The third change began with warmer and drier conditions in 1977 (Ebbesmeyer et al., 1991). By 1984, all the Mount Baker glaciers, which were advancing in 1975, were again retreating (Pelto, 1993). Between 1979 and 1984, 35 of the 47 North Cascade glaciers observed annually by NCGCP were retreating. By 1992 all 47 glaciers termini observed by NCGCP were retreating (Pelto, 1993). The average retreat from 1984-2004 of Mount Baker glaciers is 297 m, and on all 47 North Cascade glaciers it has been 137 m.
Above is the Whitechuck Glacier in 1973 and 2006. The branch of the glacier has disappeared. The lack of crevassing and thinning along its entire length was evident in 1988, indicating glacier disequilibrium, and that it would melt away.
By 2000,four glaciers had disappeared Lewis Glacier, Spider Glacier (Right), David Glacier and Milk Lake Glacier (below) (Pelto and Hedlund, 2001). Spider Glacier is shown at right. The current retreat is not confined to the terminus of glaciers. The head of many glaciers is retreating downslope as well. On Ice Worm Glacier the head of the glacier has retreated 160 m and the terminus 144 m during the 1984-2005 period. This retreat on eight Mount Baker glaciers from 1984-2004, that were advancing in 1975 averages, 340 m. The rate of retreat has accelerated since 1998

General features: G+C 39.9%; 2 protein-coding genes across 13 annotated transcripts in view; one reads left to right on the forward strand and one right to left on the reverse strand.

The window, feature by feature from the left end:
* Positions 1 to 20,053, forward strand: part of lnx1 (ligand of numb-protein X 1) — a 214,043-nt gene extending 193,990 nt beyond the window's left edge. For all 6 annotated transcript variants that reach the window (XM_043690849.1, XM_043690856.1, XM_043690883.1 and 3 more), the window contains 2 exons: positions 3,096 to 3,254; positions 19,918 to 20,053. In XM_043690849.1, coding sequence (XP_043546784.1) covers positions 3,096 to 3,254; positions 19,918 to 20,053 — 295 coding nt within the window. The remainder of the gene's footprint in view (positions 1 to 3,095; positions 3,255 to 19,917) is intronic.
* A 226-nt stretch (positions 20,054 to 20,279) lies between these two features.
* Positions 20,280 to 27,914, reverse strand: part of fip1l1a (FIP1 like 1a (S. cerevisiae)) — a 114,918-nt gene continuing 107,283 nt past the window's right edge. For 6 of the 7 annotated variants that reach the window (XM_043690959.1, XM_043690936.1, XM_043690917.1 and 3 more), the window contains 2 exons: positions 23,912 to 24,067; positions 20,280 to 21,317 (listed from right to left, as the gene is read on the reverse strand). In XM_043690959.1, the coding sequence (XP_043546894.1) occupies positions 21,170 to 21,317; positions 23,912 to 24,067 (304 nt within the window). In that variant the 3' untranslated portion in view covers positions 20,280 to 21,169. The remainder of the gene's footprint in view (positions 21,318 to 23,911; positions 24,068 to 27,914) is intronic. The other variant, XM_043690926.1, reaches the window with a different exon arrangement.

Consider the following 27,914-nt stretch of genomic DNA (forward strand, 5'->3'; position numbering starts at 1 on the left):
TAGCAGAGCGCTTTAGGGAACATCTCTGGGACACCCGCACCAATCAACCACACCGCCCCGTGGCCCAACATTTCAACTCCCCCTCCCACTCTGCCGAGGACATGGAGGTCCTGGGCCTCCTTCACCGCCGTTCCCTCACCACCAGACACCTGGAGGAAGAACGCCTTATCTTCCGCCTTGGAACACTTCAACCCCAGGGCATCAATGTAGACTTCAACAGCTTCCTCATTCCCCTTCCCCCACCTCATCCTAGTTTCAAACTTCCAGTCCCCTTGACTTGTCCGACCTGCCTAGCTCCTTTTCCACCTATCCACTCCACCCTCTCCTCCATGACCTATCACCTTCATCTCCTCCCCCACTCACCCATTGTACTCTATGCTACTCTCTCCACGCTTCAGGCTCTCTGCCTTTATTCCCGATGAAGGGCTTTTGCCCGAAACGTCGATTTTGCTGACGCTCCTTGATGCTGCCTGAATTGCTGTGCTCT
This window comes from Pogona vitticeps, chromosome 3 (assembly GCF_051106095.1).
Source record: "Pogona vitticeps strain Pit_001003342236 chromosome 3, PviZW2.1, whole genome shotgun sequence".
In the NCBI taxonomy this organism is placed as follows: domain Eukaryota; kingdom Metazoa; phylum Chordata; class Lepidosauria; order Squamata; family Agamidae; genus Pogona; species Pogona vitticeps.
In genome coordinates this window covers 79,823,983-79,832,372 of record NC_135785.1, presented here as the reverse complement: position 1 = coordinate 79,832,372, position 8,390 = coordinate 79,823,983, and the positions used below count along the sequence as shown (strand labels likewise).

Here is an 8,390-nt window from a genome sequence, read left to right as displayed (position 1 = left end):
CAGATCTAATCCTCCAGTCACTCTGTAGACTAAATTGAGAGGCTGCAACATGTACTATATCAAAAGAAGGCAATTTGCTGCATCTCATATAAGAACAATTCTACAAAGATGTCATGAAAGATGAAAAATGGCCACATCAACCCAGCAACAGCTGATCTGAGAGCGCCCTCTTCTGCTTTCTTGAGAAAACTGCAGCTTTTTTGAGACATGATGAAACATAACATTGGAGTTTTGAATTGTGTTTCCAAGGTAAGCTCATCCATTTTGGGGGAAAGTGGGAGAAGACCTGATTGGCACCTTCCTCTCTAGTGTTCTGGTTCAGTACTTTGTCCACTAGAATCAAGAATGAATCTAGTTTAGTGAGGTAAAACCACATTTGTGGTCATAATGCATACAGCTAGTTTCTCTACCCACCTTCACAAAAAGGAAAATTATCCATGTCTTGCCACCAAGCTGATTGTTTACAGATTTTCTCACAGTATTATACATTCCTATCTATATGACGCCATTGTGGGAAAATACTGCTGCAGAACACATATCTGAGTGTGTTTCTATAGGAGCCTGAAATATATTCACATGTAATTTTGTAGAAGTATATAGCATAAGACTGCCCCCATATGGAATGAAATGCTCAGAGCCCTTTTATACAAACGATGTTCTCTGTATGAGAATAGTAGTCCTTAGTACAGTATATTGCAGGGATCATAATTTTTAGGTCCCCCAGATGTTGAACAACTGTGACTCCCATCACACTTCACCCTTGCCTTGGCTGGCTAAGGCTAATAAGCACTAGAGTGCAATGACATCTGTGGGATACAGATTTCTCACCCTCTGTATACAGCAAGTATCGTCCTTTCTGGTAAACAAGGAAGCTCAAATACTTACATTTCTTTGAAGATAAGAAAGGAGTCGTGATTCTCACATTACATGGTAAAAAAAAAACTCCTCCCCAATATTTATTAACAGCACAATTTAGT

The Lower Curtis Glacier on Mount Shuksan advanced from 1950-1975 and has retreated 184 meters from 1987-2004. A longitudinal profile up the middle of the glacier indicates that it thinned meters from 1908-1984 and 6 m from 1984-2002 . The thinning has been as large in the accumulation zone as at the terminus, indicating no point to which this glacier can retreat and achieve equilibrium with the present climate.